By all accounts, the cop in question is C. Jackson Jr., an officer with the 5th District whose jurisdiction includes Hechinger Mall. The Metropolitan Police Department would not allow Officer Jackson to discuss bootlegging at the mall or any specific interactions with any alleged bootleggers. Because the men were never arrested for bootlegging, the department declined to discuss details or identify suspects in any unresolved matter.

The MFL members say that Jackson started off slowly in his campaign to run them out of the strip mall. He’d snatch one of their bags here, write up a ticket there. More than anything, his interest in their business was a surprise, they say, because police up until that point either turned a blind eye or asked them for freebies.

“One day, me and Boss were at Hechinger Mall, Boss is selling to the cops as usual,” says DOB. “I see Jackson and say, ‘Boss, here he comes!’ and he threw his CD bag in the trash. [Jackson] politely gets out of his car, gets the bag out of the trash and says, ‘How you doin’ fellas?’ and walks away.”

Jackson showed up in different vehicles, the MFL guys say—unmarked cars, a police cruiser. Sometimes he wore civvies, often he was in uniform, but he was always ready to uncover their stash, take their bags, or give out tickets.

Jackson was predictable in another way as well: he always showed up after 2 p.m. The guys started doing the majority of their business before Jackson’s shift. On the rare occasion that they had to tread on mall property while the officer was on duty, they say they made sure to stay away from the Ashley Stewart, in the mall’s upper tier, where Jackson liked to post up and talk to the full-figured women buying clothing.

It hurt them to miss evening rush hour at the mall, but they were still making do. The members of MFL thought they’d figured the cop out until one day, early in the summer of 2006, when they believe Ahsahnte was caught up in a bootlegging sting at Hechinger Mall.

The operation began when a man approached and asked Ahsahnte for a bootleg movie—Brokeback Mountain.

“That was the clue,” says Ahsahnte.

“No grown-ass man is gonna ask for Brokeback Mountain,” says DOB.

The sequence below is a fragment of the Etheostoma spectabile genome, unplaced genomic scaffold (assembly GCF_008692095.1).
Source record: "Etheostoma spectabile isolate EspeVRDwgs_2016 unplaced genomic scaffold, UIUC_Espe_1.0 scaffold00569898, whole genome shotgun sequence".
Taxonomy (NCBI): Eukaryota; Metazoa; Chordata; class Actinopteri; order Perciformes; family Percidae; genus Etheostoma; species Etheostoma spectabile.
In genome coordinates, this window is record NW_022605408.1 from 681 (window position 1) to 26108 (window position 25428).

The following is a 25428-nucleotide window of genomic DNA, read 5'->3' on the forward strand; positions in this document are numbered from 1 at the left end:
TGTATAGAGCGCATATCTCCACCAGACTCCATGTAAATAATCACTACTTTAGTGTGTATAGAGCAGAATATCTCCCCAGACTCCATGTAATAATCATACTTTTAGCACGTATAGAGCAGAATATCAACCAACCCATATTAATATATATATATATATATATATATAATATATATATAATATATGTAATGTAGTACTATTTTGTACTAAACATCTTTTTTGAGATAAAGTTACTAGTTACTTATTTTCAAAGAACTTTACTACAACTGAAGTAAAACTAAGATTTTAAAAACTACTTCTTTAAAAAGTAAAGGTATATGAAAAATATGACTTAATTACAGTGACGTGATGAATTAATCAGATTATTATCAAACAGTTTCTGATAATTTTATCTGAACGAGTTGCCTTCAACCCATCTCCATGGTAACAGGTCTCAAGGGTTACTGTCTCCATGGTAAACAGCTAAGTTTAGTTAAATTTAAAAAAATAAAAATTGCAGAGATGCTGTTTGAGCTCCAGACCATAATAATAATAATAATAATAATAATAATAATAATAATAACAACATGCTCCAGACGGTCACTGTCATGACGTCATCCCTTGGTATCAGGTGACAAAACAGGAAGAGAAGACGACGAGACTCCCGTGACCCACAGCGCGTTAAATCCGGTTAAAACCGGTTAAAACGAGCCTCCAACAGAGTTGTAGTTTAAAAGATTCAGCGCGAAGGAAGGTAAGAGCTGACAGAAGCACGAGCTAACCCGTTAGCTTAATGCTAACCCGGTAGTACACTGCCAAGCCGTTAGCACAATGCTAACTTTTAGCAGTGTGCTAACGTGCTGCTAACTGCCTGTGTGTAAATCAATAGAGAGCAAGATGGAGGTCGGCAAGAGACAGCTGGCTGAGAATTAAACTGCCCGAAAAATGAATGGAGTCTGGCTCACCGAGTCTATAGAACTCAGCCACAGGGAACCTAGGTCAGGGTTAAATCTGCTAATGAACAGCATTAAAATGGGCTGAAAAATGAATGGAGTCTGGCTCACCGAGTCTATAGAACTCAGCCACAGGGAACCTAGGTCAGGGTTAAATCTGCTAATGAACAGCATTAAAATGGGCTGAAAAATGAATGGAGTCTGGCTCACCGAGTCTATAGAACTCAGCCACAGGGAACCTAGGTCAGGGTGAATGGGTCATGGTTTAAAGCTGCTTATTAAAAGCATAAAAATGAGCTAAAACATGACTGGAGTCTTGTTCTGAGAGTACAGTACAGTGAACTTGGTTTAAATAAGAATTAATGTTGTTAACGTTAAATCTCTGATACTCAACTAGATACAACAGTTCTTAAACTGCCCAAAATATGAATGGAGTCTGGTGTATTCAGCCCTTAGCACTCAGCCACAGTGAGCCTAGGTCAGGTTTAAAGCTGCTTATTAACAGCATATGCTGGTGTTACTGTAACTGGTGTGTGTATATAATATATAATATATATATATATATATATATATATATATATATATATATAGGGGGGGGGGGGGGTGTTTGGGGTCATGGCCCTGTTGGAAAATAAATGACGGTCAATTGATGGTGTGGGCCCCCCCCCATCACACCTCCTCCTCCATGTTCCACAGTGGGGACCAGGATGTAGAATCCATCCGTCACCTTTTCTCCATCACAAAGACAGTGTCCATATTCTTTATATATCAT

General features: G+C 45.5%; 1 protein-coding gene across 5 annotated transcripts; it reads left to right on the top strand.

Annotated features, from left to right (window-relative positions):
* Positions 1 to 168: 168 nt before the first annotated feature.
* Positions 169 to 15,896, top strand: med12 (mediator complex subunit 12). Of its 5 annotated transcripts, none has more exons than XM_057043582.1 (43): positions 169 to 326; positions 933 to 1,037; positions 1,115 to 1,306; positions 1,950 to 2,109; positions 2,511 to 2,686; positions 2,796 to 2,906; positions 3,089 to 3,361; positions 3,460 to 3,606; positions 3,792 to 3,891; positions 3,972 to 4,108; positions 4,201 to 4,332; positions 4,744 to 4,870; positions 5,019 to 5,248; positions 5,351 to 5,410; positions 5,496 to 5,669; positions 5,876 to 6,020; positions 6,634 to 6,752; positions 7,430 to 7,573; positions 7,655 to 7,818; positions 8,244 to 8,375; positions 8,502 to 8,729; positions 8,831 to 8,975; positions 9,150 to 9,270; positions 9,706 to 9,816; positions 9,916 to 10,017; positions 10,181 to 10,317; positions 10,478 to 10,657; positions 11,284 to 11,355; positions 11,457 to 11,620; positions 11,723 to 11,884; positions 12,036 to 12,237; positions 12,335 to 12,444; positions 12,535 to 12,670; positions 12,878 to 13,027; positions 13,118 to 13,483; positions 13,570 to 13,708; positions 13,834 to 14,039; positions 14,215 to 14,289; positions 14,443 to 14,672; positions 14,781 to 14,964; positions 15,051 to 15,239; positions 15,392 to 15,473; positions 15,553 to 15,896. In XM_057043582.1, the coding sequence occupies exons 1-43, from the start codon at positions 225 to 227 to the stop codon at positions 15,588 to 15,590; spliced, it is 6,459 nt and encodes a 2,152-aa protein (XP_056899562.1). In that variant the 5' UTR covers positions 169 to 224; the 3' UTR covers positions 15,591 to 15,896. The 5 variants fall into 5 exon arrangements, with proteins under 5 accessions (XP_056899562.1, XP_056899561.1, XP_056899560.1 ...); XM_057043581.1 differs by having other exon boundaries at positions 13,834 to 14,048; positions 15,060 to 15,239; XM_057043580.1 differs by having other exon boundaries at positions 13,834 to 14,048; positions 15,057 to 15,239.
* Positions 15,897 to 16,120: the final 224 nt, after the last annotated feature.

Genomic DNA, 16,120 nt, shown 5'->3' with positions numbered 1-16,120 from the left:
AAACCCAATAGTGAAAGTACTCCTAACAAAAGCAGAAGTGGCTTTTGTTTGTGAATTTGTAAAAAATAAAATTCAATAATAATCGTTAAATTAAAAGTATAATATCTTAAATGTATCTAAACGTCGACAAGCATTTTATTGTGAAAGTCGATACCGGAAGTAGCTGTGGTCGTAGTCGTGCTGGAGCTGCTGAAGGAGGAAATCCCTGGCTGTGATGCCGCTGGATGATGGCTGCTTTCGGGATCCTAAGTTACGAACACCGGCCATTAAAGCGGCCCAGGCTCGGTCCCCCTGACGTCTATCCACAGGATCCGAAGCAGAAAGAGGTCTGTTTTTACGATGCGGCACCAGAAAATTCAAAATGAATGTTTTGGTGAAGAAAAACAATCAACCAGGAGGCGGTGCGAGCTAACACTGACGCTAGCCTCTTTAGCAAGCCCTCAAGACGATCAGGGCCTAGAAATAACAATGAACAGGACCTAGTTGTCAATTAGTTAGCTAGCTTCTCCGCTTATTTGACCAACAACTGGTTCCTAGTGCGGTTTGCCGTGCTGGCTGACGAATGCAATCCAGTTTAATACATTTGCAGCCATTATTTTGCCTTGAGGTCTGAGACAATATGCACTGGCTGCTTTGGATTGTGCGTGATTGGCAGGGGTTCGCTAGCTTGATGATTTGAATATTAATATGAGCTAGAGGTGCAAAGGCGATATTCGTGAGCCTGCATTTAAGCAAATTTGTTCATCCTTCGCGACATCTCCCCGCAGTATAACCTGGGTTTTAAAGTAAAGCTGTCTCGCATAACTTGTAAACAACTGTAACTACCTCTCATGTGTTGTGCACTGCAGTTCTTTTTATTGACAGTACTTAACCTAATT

Ahsahnte says he was hanging out at the mall selling when a buyer approached and asked for the suspicious title. Ahsahnte told the potential customer that he didn’t have any movies, at which point another hustler swooped in and told the guy he had what he needed. Ahsahnte says that many CD/DVD sellers used to hide their stashes in the Safeway, under the candy and bubble-gum machines, so the hustler led the buyer into the grocery store to complete the transaction. Suddenly, several cops jumped out, made arrests, and cordoned off areas of the mall with yellow tape.

“For CDs and movies!” Ahsahnte says incredulously.

Well, maybe not: that anonymous mall source is unsure that there was ever a formal sting to set up bootleggers. “I heard about some stuff that went on up there—they had a sweep—but it wasn’t just for them,” the source says. “They did that because Safeway was robbed and they were looking for the people who did that. The police aren’t going to set up a sting just for [bootleggers]—they have a lot more to do with the taxpayers’ money.”

Lt. Judith Anderson of Police Service Area 504 says that arrests of bootleggers are rare, unless an individual is carrying 100 pieces or more of illegally duplicated copyrighted material. She also doesn’t recall any recent sweep to catch bootleg CD/DVD sellers and doesn’t believe something like that would’ve happened at Hechinger Mall targeting just a couple of people. She recalls a bootlegging sweep recently but says it was a bust of an entire warehouse filled with equipment and thousands of DVDs and CDs.

“That sounds like an urban legend to make them sound bigger than they really are,” Anderson says of MFL’s account of a crackdown on bootleggers. “That’s like, ‘I’m a legend in my own mind.’”